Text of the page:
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Can cancer itself damage the heart?

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Heart attack

It has been found by the researchers at the UK's first dedicated cardio-oncology clinic that impaired heart function is common to both treated and untreated cancer patients. A research concluding the same was presented at the recently held EuroEcho-Imaging 2015 seminar. It states the possibility that cancer itself may damage heart muscle irrespective of exposure to cancer drug therapies. The annual meeting of the European Association of Cardiovascular Imaging (EACVI), a registered branch of the European Society of Cardiology (ESC) was recently held in Seville, Spain.

Dr. Rajdeep S. Khattar, consultant cardiologist at the Royal Brompton Hospital in London, UK and last author of the abstract opined that it is well known that chemotherapy is potentially toxic to the heart, making cancer patients more prone to cardiovascular complications such as heart failure, hypertension or myocardial ischaemia. He added that the study is significant as it raises the possibility that tumour growth itself may also damage the heart which could have important implications for monitoring.

Cardiotoxicity is defined based on a reduced ejection fraction (less than 55%) and symptoms of heart failure. Echocardiography is needed to assess ejection fraction – coarse measure of left ventricular function. In simple words, it refers to the percentage of blood pumped into the circulation when the heart contracts. For an example, say there is 100 ml of blood in the left ventricle and 60 ml is pumped out, the ejection fraction is said to be 60%.

For this study, the researchers applied an even more subtle measure of left ventricular function using echocardiography called strain. This measure indicate how well the myocardial fibres contract. It has been known from previous studies that cancer patients who have undergone chemotherapy may have a normal ejection fraction but reduced strain and that this may be the onset of subsequent cardiotoxicity. Khattar remarked that through their study they wanted to see if cancer patients who have not been through chemotherapy and have a normal ejection fraction, can have reduced strain measurements.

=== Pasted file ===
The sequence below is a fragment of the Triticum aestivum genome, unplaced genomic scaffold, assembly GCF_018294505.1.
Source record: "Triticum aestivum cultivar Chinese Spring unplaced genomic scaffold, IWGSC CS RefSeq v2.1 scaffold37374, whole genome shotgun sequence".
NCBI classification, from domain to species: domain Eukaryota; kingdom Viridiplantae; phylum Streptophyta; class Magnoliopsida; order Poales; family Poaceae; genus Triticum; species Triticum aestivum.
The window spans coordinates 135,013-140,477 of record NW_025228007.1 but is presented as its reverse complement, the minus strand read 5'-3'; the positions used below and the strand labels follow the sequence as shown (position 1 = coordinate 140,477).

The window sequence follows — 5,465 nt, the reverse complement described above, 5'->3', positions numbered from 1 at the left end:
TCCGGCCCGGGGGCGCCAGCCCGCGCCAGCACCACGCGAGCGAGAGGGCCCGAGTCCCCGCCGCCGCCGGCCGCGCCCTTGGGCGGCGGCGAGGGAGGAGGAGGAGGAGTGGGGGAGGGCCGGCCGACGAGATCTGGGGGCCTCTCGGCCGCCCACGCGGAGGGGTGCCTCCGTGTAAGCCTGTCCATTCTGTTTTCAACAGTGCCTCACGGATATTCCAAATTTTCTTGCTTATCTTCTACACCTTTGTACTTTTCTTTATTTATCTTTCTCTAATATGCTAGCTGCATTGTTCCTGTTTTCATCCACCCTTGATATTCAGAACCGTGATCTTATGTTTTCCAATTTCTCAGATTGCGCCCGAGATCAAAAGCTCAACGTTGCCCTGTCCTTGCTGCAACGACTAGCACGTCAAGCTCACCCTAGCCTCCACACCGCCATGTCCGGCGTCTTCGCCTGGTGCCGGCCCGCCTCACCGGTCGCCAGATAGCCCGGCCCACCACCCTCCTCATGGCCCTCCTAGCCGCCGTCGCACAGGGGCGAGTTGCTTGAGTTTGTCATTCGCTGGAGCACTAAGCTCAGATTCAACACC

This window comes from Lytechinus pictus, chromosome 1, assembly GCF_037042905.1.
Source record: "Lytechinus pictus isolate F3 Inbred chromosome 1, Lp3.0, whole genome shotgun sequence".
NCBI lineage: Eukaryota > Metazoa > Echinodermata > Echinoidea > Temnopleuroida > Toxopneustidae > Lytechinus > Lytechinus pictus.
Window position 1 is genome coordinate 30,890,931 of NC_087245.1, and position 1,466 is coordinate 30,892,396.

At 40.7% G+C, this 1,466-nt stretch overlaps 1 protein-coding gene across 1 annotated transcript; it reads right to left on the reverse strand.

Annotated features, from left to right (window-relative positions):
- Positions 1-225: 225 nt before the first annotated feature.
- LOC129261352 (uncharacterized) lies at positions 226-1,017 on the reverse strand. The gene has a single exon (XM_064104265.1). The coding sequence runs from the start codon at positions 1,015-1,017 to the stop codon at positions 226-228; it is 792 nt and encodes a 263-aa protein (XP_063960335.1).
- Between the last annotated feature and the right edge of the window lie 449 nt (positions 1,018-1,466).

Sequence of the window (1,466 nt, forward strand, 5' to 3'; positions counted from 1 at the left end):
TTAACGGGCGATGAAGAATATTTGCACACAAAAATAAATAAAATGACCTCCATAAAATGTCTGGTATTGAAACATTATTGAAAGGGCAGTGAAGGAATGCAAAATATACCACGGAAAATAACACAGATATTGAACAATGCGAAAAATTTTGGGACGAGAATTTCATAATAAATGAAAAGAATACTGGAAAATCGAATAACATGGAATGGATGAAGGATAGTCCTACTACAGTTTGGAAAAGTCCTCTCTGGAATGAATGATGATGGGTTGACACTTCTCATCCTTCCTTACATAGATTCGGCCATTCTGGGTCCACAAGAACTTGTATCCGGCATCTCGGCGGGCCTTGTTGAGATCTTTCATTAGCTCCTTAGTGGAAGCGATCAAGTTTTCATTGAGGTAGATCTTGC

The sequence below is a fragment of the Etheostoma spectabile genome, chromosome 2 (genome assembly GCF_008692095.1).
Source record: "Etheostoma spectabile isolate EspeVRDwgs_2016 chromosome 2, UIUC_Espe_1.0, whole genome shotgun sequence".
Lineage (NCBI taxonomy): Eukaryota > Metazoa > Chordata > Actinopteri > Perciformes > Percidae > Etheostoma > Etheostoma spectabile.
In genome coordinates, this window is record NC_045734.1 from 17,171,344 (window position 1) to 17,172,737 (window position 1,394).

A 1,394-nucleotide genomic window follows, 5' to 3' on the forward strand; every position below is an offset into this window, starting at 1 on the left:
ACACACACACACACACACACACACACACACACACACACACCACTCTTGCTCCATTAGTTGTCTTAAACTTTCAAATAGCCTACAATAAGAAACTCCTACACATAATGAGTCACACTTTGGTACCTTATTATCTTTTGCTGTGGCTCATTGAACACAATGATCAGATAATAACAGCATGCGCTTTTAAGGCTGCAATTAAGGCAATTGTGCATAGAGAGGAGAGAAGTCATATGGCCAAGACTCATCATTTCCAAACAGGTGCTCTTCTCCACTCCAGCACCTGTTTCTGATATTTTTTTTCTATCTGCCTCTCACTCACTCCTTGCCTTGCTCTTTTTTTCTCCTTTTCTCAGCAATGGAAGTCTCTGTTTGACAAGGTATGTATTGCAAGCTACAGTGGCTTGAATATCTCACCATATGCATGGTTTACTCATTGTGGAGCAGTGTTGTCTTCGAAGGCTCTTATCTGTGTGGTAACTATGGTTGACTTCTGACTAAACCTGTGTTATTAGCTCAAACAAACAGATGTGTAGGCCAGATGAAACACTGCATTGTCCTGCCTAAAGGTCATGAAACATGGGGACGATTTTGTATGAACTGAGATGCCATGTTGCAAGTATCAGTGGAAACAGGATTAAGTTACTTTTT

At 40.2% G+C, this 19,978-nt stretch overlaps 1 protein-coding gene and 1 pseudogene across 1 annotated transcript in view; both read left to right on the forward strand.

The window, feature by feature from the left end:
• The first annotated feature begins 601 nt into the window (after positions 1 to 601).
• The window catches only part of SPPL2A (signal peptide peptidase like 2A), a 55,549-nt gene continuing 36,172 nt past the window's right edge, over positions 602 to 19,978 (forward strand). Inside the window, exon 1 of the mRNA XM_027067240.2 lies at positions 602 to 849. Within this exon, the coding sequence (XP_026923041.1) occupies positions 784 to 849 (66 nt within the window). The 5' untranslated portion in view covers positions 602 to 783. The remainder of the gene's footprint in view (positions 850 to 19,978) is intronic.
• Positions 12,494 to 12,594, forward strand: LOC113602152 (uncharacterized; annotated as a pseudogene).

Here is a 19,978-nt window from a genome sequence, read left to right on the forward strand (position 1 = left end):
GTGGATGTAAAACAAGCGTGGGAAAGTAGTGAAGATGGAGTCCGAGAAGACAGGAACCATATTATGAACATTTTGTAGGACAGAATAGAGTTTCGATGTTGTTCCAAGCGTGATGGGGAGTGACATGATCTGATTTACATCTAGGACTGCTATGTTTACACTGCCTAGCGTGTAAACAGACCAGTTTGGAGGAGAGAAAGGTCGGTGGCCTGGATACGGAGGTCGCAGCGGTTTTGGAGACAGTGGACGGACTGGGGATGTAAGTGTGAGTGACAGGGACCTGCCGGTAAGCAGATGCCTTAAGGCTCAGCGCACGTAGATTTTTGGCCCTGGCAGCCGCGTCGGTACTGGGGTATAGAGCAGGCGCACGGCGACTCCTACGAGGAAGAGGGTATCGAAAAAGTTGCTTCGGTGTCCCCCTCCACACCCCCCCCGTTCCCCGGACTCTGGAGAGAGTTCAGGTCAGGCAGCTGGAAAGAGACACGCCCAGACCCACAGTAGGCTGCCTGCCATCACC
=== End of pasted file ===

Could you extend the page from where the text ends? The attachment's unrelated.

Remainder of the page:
As a part of the study, myocardial strain in three groups with a normal ejection fraction (55% or more) were compared: 43 patients with cancer who were currently being treated or had received treatment in the past, 36 patients with as yet untreated cancer, and 20 healthy individuals matched to the cancer groups for age and gender. The study revealed that both groups of cancer patients had similarly reduced strain measurements which indicated impaired heart function as compared to the healthy individuals.

Dr. Khattar said that it is interesting to note that all the cancer patients had a preserved ejection fraction. So, if one went by that coarse measure their hearts were functioning normally. However, the strain measurements indicated that they did have myocardial dysfunction. This finding is something new and it needs to be taken into account with all seriousness while treating cancer patients. It raises the possibility that the tumour itself may have a significant undesirable effect on the function of the heart.

Dr. Khattar said that patients with reduced strain before they start their cancer drug therapies may be predisposed to developing heart failure during the course of their treatment and hence there is a need for closer monitoring in such patients. It will be a real change as presently it is not mandatory for them to have a cardiovascular risk assessment by a cardiologist.”

The patients in the current study will be followed upon by the researchers in the days and years to come to find out if their rates of heart failure and death are predicted by the strain measurements. Dr. Khattar opined that if it turns out that the patients with reduced strain prior to cancer treatment are more prone to heart failure and death then implementing closer monitoring of patients with cancer will be of great importance.

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